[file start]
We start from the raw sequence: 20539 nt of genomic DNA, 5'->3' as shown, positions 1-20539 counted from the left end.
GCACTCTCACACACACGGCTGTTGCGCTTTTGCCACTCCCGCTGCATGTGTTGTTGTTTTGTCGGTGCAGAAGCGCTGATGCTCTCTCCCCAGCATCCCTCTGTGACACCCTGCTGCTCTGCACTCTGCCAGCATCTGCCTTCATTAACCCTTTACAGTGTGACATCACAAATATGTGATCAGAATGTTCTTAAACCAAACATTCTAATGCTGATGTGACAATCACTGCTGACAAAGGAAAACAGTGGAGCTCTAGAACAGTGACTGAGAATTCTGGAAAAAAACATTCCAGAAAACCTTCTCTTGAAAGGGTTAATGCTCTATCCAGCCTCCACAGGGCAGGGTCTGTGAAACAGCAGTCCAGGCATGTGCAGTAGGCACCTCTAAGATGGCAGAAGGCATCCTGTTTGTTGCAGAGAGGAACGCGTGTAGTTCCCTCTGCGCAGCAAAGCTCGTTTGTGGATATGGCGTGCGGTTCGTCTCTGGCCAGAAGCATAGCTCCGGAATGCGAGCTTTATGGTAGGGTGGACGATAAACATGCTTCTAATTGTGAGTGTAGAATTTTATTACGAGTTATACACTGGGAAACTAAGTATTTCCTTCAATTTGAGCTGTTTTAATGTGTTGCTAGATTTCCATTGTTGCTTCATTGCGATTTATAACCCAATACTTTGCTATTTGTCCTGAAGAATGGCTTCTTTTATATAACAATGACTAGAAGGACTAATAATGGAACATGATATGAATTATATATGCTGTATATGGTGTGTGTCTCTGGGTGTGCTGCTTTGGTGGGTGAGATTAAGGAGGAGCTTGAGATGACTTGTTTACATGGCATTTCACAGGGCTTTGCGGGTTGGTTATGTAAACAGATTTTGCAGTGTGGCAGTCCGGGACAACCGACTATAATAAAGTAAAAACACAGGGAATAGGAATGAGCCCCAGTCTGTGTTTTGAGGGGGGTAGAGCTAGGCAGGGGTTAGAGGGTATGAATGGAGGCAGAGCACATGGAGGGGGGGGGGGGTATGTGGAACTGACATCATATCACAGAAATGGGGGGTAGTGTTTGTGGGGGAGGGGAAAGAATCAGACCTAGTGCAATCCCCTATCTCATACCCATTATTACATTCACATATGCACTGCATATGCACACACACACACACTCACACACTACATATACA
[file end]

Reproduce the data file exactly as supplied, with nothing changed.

We start from the raw sequence: 20539 nt of genomic DNA, 5'->3' as shown, positions 1-20539 counted from the left end.
GCACTCTCACACACACGGCTGTTGCGCTTTTGCCACTCCCGCTGCATGTGTTGTTGTTTTGTCGGTGCAGAAGCGCTGATGCTCTCTCCCCAGCATCCCTCTGTGACACCCTGCTGCTCTGCACTCTGCCAGCATCTGCCTTCATTAACCCTTTACAGTGTGACATCACAAATATGTGATCAGAATGTTCTTAAACCAAACATTCTAATGCTGATGTGACAATCACTGCTGACAAAGGAAAACAGTGGAGCTCTAGAACAGTGACTGAGAATTCTGGAAAAAAACATTCCAGAAAACCTTCTCTTGAAAGGGTTAATGCTCTATCCAGCCTCCACAGGGCAGGGTCTGTGAAACAGCAGTCCAGGCATGTGCAGTAGGCACCTCTAAGATGGCAGAAGGCATCCTGTTTGTTGCAGAGAGGAACGCGTGTAGTTCCCTCTGCGCAGCAAAGCTCGTTTGTGGATATGGCGTGCGGTTCGTCTCTGGCCAGAAGCATAGCTCCGGAATGCGAGCTTTATGGTAGGGTGGACGATAAACATGCTTCTAATTGTGAGTGTAGAATTTTATTACGAGTTATACACTGGGAAACTAAGTATTTCCTTCAATTTGAGCTGTTTTAATGTGTTGCTAGATTTCCATTGTTGCTTCATTGCGATTTATAACCCAATACTTTGCTATTTGTCCTGAAGAATGGCTTCTTTTATATAACAATGACTAGAAGGACTAATAATGGAACATGATATGAATTATATATGCTGTATATGGTGTGTGTCTCTGGGTGTGCTGCTTTGGTGGGTGAGATTAAGGAGGAGCTTGAGATGACTTGTTTACATGGCATTTCACAGGGCTTTGCGGGTTGGTTATGTAAACAGATTTTGCAGTGTGGCAGTCCGGGACAACCGACTATAATAAAGTAAAAACACAGGGAATAGGAATGAGCCCCAGTCTGTGTTTTGAGGGGGGTAGAGCTAGGCAGGGGTTAGAGGGTATGAATGGAGGCAGAGCACATGGAGGGGGGGGGGGGTATGTGGAACTGACATCATATCACAGAAATGGGGGGTAGTGTTTGTGGGGGAGGGGAAAGAATCAGACCTAGTGCAATCCCCTATCTCATACCCATTATTACATTCACATATGCACTGCATATGCACACACACACACACTCACACACTACATATACA